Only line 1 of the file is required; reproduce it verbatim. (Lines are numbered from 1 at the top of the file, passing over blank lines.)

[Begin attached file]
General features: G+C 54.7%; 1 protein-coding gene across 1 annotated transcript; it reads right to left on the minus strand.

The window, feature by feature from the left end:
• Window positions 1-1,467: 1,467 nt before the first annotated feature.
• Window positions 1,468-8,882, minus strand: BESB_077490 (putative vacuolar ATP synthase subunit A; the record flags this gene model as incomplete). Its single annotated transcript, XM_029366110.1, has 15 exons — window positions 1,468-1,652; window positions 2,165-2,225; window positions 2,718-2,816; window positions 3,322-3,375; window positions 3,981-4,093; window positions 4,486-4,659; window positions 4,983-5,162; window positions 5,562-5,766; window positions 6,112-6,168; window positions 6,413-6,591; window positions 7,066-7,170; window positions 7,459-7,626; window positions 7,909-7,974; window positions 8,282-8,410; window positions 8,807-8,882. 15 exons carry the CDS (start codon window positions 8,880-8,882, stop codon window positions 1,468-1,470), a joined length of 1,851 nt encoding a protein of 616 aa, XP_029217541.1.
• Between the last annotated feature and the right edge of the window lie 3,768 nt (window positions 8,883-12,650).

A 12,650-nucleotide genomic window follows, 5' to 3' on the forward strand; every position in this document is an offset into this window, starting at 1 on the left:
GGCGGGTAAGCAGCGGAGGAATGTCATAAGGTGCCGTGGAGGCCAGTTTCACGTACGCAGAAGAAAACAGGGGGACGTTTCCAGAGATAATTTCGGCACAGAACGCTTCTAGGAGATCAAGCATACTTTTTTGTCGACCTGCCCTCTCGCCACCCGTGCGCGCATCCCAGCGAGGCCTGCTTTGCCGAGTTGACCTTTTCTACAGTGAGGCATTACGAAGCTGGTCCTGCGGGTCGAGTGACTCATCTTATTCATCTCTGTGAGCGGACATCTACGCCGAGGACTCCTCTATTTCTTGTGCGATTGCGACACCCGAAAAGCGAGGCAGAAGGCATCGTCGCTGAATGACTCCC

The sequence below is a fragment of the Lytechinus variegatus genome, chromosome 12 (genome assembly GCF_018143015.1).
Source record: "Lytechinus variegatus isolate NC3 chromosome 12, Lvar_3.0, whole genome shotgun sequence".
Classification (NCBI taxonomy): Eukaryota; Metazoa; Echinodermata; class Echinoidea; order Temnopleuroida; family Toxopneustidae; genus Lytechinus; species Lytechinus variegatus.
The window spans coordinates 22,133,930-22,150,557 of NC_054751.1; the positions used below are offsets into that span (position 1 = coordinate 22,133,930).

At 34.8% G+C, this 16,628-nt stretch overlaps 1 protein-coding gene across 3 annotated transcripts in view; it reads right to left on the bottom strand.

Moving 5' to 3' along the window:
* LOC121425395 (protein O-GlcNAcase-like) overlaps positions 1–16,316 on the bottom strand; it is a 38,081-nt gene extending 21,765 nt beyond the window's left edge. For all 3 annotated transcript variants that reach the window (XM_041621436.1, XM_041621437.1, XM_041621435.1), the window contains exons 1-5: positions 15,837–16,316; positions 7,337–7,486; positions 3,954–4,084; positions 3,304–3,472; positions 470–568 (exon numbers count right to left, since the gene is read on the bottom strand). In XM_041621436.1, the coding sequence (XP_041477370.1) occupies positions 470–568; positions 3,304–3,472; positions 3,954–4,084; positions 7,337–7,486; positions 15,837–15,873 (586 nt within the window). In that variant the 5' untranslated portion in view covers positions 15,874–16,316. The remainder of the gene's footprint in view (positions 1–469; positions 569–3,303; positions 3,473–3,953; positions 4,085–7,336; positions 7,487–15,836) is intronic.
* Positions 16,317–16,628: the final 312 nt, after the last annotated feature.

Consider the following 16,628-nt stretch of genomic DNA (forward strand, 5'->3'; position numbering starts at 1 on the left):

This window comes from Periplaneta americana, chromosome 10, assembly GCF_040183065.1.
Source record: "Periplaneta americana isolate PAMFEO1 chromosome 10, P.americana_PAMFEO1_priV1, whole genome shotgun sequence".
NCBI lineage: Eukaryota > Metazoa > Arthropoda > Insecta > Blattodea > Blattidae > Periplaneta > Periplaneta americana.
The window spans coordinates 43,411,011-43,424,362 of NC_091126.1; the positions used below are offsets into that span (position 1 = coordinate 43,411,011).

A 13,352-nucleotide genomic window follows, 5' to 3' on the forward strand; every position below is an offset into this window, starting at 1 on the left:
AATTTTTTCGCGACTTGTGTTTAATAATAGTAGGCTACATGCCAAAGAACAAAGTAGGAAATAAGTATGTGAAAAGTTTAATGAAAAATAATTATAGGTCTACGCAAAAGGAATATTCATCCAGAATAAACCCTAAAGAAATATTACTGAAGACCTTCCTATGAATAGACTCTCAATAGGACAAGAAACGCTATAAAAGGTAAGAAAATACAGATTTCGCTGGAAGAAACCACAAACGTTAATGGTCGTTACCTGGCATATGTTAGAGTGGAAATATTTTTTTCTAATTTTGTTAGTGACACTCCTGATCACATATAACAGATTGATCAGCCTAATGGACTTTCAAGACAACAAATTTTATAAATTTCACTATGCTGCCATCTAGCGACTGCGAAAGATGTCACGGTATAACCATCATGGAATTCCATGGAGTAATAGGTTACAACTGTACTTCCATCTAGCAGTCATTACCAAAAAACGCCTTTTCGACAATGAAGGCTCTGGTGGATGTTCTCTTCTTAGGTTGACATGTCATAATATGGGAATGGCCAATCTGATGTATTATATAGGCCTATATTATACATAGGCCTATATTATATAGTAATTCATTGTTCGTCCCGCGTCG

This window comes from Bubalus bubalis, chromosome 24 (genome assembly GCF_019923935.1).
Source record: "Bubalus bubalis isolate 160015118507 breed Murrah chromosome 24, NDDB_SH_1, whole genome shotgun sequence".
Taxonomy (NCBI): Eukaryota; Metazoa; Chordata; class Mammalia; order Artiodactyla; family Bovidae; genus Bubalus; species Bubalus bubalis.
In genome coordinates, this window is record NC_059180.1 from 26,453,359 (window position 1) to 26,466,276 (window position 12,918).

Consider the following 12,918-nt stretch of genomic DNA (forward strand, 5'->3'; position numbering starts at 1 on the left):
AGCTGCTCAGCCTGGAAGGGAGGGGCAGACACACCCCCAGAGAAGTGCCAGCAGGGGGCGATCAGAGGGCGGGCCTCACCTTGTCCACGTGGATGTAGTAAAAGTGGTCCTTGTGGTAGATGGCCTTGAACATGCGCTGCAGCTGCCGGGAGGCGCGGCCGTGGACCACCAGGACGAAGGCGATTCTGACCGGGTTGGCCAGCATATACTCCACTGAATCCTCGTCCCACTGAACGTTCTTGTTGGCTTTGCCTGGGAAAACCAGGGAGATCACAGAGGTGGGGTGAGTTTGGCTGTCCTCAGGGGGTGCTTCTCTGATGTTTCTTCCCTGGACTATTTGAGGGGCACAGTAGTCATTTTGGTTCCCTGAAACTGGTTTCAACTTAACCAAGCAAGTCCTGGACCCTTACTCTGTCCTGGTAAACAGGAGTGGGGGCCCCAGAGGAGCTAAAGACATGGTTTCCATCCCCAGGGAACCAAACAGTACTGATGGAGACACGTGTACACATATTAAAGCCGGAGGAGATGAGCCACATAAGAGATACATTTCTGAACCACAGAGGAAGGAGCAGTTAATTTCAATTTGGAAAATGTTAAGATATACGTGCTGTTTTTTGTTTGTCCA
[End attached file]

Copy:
General features: G+C 54.7%; 1 protein-coding gene across 1 annotated transcript; it reads right to left on the minus strand.